Featuring 20 light-box and neon pieces, the works combined the positive messages as seen in Grace’s guerilla-style road signs and John’s design work in neon, acrylic and metal.

Grace’s inspiration for the show comes from her personal life experiences. Growing up with the Primrose Hill set, Grace had a colourful early life but suffered with depression, drug addiction and homelessness. Now in recovery, Grace has a vision of spreading hope and positivity to those who need it.

Grace began creating street signs more than a decade ago when her son first started going to school on his own. To prevent him getting lost she left signs for him at the relevant bus stops and along the roads to show him which direction to go. Other parents caught wind of the idea; it captured the attention of the public and encouraged Grace to pursue life as an artist.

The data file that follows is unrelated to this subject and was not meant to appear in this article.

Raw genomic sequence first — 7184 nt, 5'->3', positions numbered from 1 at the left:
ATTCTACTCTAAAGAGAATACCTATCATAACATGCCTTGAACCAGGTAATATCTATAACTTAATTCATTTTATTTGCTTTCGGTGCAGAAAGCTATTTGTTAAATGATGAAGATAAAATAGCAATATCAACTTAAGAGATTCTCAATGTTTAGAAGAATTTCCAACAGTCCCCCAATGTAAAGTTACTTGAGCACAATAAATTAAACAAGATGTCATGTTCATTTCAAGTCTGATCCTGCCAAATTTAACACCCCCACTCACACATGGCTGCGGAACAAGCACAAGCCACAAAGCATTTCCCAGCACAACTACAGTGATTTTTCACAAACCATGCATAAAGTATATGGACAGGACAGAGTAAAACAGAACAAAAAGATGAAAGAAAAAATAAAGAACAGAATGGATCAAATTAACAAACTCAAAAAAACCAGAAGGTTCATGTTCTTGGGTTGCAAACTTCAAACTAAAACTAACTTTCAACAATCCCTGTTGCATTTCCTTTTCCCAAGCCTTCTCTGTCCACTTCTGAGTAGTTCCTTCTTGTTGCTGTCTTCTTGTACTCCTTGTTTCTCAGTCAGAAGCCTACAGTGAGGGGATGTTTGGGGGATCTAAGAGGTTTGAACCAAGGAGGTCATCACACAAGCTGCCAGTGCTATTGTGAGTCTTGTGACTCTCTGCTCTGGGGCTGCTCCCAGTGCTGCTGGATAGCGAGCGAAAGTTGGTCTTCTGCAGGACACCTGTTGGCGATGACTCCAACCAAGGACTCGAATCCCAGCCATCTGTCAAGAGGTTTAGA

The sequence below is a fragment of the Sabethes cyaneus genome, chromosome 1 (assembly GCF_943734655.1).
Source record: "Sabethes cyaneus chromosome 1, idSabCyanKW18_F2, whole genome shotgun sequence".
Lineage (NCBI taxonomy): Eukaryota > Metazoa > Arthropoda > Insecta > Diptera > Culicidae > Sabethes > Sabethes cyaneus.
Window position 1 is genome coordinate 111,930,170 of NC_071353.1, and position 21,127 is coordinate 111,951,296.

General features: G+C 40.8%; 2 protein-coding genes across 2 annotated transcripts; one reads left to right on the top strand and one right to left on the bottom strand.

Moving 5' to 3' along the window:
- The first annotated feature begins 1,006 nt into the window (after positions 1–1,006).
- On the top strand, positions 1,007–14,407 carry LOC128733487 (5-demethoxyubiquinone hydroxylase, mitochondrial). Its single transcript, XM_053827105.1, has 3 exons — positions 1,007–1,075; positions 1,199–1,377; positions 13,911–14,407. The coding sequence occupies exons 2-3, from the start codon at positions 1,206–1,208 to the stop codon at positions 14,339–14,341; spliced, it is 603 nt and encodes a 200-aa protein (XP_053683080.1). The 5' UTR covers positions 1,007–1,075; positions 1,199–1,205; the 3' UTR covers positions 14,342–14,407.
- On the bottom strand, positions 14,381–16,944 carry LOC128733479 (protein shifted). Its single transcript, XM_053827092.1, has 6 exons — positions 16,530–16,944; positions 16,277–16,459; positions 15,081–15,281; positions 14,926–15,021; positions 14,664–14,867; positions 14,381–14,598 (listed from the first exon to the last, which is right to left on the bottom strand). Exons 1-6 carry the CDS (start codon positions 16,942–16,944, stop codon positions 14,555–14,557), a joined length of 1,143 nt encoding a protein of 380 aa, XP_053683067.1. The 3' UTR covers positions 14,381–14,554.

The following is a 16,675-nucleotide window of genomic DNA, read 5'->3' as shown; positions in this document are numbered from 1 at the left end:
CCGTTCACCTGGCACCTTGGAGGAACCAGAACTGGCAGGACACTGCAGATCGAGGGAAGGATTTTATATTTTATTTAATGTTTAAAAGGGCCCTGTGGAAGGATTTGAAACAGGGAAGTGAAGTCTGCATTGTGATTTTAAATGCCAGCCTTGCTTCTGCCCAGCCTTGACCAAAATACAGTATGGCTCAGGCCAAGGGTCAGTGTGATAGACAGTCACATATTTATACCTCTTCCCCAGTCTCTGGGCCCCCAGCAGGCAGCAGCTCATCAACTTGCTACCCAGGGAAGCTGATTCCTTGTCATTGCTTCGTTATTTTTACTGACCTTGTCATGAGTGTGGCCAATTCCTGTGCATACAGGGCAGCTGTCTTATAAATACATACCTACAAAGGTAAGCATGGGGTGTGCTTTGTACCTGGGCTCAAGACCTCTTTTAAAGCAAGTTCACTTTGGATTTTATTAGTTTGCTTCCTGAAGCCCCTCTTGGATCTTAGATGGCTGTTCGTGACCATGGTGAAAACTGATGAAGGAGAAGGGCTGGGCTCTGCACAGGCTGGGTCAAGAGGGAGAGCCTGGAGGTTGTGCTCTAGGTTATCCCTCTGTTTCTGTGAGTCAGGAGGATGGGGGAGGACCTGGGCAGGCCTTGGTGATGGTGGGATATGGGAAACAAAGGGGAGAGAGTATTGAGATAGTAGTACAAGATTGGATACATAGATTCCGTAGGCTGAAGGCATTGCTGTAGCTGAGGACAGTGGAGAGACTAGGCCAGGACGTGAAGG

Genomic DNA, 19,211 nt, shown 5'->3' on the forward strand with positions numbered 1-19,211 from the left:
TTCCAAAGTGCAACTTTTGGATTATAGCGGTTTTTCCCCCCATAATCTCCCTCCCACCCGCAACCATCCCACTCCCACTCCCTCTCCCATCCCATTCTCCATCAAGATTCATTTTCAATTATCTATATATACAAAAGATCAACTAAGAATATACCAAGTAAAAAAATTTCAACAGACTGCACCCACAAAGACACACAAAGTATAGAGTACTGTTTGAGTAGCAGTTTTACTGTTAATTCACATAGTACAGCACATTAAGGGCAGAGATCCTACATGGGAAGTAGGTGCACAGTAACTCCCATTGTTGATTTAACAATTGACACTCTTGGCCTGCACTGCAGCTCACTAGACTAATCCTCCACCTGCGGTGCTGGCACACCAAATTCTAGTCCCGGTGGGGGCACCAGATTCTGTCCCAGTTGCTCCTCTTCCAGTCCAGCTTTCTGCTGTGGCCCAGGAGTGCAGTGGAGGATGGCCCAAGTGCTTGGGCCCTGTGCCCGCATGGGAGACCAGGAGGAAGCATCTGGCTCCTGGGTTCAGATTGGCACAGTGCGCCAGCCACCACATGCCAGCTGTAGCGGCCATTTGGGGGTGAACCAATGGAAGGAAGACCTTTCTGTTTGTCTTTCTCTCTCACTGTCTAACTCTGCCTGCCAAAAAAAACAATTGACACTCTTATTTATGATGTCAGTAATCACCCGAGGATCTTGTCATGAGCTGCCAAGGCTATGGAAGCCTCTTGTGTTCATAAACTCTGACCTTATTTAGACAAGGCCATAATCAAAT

Her latest body of work, the text-based pieces continued with the theme of positivity, but take the shape of things that are usually less comfortable. Items such as ophthalmologist test boxes and traffic warning signs and replacing them with uplifting and hopeful messages.

This Is Publicity carried out PR and social media activity for the show.

Objectives: Encourage sales of the new artworks and built Zoe Grace’s profile.

Results: We secured a double page feature in the Big issue, two articles on the Daily Mail website and numerous mentions across London media. London Evening Standard also filmed an exclusive video at the private view and Zoe Grace appeared on London Live on the first day the show opened to the public.

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